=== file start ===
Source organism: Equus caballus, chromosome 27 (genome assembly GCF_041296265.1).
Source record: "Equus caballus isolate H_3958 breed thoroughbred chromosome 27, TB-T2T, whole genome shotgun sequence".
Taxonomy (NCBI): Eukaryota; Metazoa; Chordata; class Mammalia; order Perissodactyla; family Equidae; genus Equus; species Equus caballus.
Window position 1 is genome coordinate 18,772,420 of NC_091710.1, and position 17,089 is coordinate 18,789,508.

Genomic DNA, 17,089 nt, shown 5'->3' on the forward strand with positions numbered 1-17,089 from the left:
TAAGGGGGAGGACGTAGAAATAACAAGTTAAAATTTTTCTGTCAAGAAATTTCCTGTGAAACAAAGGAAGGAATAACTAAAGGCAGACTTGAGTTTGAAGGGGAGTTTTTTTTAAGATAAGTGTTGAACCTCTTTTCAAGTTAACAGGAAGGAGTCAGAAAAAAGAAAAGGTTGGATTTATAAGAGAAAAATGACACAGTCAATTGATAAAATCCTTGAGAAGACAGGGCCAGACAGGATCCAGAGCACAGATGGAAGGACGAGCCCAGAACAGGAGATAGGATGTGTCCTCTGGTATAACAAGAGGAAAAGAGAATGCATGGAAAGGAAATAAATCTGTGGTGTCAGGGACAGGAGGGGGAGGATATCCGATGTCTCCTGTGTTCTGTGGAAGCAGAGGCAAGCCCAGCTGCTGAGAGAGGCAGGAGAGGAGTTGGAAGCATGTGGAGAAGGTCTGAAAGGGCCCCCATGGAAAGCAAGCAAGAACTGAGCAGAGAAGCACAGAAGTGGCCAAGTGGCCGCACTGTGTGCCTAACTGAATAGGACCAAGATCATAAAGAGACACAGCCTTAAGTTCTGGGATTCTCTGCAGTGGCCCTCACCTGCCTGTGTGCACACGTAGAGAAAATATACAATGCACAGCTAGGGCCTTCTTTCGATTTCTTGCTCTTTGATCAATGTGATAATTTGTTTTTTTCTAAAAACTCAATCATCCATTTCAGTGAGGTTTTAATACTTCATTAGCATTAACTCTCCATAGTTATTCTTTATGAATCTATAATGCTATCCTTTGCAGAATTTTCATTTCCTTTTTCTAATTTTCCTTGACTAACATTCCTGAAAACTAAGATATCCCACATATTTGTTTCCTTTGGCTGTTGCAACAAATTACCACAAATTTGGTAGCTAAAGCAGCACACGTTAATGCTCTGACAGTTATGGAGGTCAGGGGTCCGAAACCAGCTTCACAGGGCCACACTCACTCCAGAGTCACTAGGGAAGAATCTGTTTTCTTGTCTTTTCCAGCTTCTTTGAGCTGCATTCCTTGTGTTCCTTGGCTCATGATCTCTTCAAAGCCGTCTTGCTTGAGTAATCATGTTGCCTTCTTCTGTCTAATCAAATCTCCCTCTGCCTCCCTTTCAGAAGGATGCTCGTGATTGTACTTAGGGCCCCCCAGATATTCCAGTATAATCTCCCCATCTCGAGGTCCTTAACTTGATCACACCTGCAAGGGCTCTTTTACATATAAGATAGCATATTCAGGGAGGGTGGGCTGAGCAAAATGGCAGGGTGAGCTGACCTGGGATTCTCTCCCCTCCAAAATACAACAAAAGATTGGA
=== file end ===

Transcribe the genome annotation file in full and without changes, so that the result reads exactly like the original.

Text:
Source organism: Equus caballus, chromosome 27 (genome assembly GCF_041296265.1).
Source record: "Equus caballus isolate H_3958 breed thoroughbred chromosome 27, TB-T2T, whole genome shotgun sequence".
Taxonomy (NCBI): Eukaryota; Metazoa; Chordata; class Mammalia; order Perissodactyla; family Equidae; genus Equus; species Equus caballus.
Window position 1 is genome coordinate 18,772,420 of NC_091710.1, and position 17,089 is coordinate 18,789,508.

Genomic DNA, 17,089 nt, shown 5'->3' on the forward strand with positions numbered 1-17,089 from the left:
TAAGGGGGAGGACGTAGAAATAACAAGTTAAAATTTTTCTGTCAAGAAATTTCCTGTGAAACAAAGGAAGGAATAACTAAAGGCAGACTTGAGTTTGAAGGGGAGTTTTTTTTAAGATAAGTGTTGAACCTCTTTTCAAGTTAACAGGAAGGAGTCAGAAAAAAGAAAAGGTTGGATTTATAAGAGAAAAATGACACAGTCAATTGATAAAATCCTTGAGAAGACAGGGCCAGACAGGATCCAGAGCACAGATGGAAGGACGAGCCCAGAACAGGAGATAGGATGTGTCCTCTGGTATAACAAGAGGAAAAGAGAATGCATGGAAAGGAAATAAATCTGTGGTGTCAGGGACAGGAGGGGGAGGATATCCGATGTCTCCTGTGTTCTGTGGAAGCAGAGGCAAGCCCAGCTGCTGAGAGAGGCAGGAGAGGAGTTGGAAGCATGTGGAGAAGGTCTGAAAGGGCCCCCATGGAAAGCAAGCAAGAACTGAGCAGAGAAGCACAGAAGTGGCCAAGTGGCCGCACTGTGTGCCTAACTGAATAGGACCAAGATCATAAAGAGACACAGCCTTAAGTTCTGGGATTCTCTGCAGTGGCCCTCACCTGCCTGTGTGCACACGTAGAGAAAATATACAATGCACAGCTAGGGCCTTCTTTCGATTTCTTGCTCTTTGATCAATGTGATAATTTGTTTTTTTCTAAAAACTCAATCATCCATTTCAGTGAGGTTTTAATACTTCATTAGCATTAACTCTCCATAGTTATTCTTTATGAATCTATAATGCTATCCTTTGCAGAATTTTCATTTCCTTTTTCTAATTTTCCTTGACTAACATTCCTGAAAACTAAGATATCCCACATATTTGTTTCCTTTGGCTGTTGCAACAAATTACCACAAATTTGGTAGCTAAAGCAGCACACGTTAATGCTCTGACAGTTATGGAGGTCAGGGGTCCGAAACCAGCTTCACAGGGCCACACTCACTCCAGAGTCACTAGGGAAGAATCTGTTTTCTTGTCTTTTCCAGCTTCTTTGAGCTGCATTCCTTGTGTTCCTTGGCTCATGATCTCTTCAAAGCCGTCTTGCTTGAGTAATCATGTTGCCTTCTTCTGTCTAATCAAATCTCCCTCTGCCTCCCTTTCAGAAGGATGCTCGTGATTGTACTTAGGGCCCCCCAGATATTCCAGTATAATCTCCCCATCTCGAGGTCCTTAACTTGATCACACCTGCAAGGGCTCTTTTACATATAAGATAGCATATTCAGGGAGGGTGGGCTGAGCAAAATGGCAGGGTGAGCTGACCTGGGATTCTCTCCCCTCCAAAATACAACAAAAGATTGGA